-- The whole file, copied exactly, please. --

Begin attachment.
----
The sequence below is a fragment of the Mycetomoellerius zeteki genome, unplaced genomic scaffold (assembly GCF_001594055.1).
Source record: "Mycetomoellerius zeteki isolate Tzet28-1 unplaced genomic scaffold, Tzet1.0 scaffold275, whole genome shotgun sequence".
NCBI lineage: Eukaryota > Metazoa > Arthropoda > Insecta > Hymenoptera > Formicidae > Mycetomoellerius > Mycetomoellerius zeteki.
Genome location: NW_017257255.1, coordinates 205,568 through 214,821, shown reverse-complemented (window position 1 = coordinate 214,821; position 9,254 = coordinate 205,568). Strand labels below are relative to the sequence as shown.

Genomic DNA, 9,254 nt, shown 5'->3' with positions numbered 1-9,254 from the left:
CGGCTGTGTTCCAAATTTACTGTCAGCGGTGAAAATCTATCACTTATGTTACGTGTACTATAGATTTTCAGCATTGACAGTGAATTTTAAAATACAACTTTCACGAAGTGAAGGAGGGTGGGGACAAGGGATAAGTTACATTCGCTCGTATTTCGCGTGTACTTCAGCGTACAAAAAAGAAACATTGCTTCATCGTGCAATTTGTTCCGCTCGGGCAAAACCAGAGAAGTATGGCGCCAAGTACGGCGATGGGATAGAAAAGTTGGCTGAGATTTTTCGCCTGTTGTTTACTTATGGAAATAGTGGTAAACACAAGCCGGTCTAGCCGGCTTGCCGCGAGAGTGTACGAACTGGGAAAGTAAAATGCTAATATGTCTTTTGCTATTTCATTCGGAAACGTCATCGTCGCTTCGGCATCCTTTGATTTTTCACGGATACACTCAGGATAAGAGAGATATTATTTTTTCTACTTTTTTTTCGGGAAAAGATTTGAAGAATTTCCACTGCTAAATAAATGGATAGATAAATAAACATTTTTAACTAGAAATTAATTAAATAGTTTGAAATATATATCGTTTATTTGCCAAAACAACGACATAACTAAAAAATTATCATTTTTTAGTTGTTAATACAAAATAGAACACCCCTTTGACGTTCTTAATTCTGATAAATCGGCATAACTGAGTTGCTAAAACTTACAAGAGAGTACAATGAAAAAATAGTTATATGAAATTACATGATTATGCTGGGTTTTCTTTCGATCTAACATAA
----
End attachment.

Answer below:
The sequence below is a fragment of the Mycetomoellerius zeteki genome, unplaced genomic scaffold (assembly GCF_001594055.1).
Source record: "Mycetomoellerius zeteki isolate Tzet28-1 unplaced genomic scaffold, Tzet1.0 scaffold275, whole genome shotgun sequence".
NCBI lineage: Eukaryota > Metazoa > Arthropoda > Insecta > Hymenoptera > Formicidae > Mycetomoellerius > Mycetomoellerius zeteki.
Genome location: NW_017257255.1, coordinates 205,568 through 214,821, shown reverse-complemented (window position 1 = coordinate 214,821; position 9,254 = coordinate 205,568). Strand labels below are relative to the sequence as shown.

Genomic DNA, 9,254 nt, shown 5'->3' with positions numbered 1-9,254 from the left:
CGGCTGTGTTCCAAATTTACTGTCAGCGGTGAAAATCTATCACTTATGTTACGTGTACTATAGATTTTCAGCATTGACAGTGAATTTTAAAATACAACTTTCACGAAGTGAAGGAGGGTGGGGACAAGGGATAAGTTACATTCGCTCGTATTTCGCGTGTACTTCAGCGTACAAAAAAGAAACATTGCTTCATCGTGCAATTTGTTCCGCTCGGGCAAAACCAGAGAAGTATGGCGCCAAGTACGGCGATGGGATAGAAAAGTTGGCTGAGATTTTTCGCCTGTTGTTTACTTATGGAAATAGTGGTAAACACAAGCCGGTCTAGCCGGCTTGCCGCGAGAGTGTACGAACTGGGAAAGTAAAATGCTAATATGTCTTTTGCTATTTCATTCGGAAACGTCATCGTCGCTTCGGCATCCTTTGATTTTTCACGGATACACTCAGGATAAGAGAGATATTATTTTTTCTACTTTTTTTTCGGGAAAAGATTTGAAGAATTTCCACTGCTAAATAAATGGATAGATAAATAAACATTTTTAACTAGAAATTAATTAAATAGTTTGAAATATATATCGTTTATTTGCCAAAACAACGACATAACTAAAAAATTATCATTTTTTAGTTGTTAATACAAAATAGAACACCCCTTTGACGTTCTTAATTCTGATAAATCGGCATAACTGAGTTGCTAAAACTTACAAGAGAGTACAATGAAAAAATAGTTATATGAAATTACATGATTATGCTGGGTTTTCTTTCGATCTAACATAA